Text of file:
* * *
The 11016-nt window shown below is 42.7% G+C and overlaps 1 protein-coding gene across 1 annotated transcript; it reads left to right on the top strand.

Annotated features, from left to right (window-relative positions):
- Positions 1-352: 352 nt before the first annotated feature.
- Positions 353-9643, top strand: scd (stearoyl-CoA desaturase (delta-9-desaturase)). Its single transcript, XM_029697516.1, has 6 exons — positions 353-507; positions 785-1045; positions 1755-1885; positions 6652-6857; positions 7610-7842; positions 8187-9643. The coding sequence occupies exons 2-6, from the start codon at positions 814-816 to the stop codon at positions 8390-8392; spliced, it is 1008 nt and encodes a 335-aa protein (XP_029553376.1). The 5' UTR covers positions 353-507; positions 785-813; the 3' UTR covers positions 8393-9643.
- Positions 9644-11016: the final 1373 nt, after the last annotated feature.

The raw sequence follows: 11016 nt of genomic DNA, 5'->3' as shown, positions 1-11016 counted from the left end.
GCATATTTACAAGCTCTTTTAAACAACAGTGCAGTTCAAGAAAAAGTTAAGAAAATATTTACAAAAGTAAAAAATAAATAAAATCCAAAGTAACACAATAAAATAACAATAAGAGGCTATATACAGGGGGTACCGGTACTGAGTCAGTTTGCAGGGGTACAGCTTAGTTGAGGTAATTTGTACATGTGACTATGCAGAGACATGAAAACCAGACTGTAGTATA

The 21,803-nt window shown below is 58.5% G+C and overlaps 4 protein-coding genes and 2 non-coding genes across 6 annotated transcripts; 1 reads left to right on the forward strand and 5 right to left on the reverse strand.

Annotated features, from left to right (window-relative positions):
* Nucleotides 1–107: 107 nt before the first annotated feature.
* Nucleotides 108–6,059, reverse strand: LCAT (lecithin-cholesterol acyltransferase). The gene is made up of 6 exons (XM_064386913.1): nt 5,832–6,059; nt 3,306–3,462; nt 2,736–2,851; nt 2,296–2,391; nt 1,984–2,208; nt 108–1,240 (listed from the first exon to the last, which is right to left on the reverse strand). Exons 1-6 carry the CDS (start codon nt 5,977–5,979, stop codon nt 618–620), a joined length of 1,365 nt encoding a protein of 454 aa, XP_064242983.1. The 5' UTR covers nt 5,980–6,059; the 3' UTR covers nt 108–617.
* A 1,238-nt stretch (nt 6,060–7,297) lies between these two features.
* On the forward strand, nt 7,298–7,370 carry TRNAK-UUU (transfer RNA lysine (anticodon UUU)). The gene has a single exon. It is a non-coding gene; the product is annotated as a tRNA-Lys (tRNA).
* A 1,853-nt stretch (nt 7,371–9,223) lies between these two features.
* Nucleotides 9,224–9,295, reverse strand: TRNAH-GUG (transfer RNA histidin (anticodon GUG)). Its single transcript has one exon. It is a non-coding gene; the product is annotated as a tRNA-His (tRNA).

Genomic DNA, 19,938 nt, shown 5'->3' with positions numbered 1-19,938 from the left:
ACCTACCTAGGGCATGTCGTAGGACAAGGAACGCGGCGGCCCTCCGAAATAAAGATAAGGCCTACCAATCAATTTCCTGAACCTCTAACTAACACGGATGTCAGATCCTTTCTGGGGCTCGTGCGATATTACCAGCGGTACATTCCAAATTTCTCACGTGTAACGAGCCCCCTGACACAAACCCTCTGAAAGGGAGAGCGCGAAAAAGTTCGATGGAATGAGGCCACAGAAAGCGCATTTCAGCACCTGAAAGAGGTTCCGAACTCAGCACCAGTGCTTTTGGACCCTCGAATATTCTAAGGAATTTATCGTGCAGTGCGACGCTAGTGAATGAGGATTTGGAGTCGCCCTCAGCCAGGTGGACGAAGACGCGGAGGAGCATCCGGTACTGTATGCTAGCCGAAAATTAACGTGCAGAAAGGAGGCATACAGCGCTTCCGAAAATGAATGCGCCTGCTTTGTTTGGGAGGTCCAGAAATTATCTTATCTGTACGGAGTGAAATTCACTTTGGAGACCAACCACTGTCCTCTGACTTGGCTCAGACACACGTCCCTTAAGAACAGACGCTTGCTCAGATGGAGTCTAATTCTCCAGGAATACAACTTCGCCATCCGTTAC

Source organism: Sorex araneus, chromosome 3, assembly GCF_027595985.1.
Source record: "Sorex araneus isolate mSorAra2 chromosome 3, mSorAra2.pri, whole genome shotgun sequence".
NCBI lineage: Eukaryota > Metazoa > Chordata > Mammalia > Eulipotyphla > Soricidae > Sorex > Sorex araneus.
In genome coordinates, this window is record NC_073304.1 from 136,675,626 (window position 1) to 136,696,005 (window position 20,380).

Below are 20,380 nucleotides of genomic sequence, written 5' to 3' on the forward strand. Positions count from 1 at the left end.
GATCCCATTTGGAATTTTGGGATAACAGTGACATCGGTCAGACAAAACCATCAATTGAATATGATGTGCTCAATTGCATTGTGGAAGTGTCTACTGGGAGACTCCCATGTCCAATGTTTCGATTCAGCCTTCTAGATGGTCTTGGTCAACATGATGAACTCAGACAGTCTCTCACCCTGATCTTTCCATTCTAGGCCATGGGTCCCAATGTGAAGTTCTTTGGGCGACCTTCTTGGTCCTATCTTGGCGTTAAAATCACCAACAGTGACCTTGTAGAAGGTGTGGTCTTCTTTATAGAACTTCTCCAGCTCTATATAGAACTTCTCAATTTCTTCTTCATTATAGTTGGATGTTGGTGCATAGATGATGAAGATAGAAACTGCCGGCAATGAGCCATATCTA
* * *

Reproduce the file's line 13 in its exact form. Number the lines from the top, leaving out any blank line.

* On the forward strand, nt 7,298–7,370 carry TRNAK-UUU (transfer RNA lysine (anticodon UUU)). The gene has a single exon. It is a non-coding gene; the product is annotated as a tRNA-Lys (tRNA).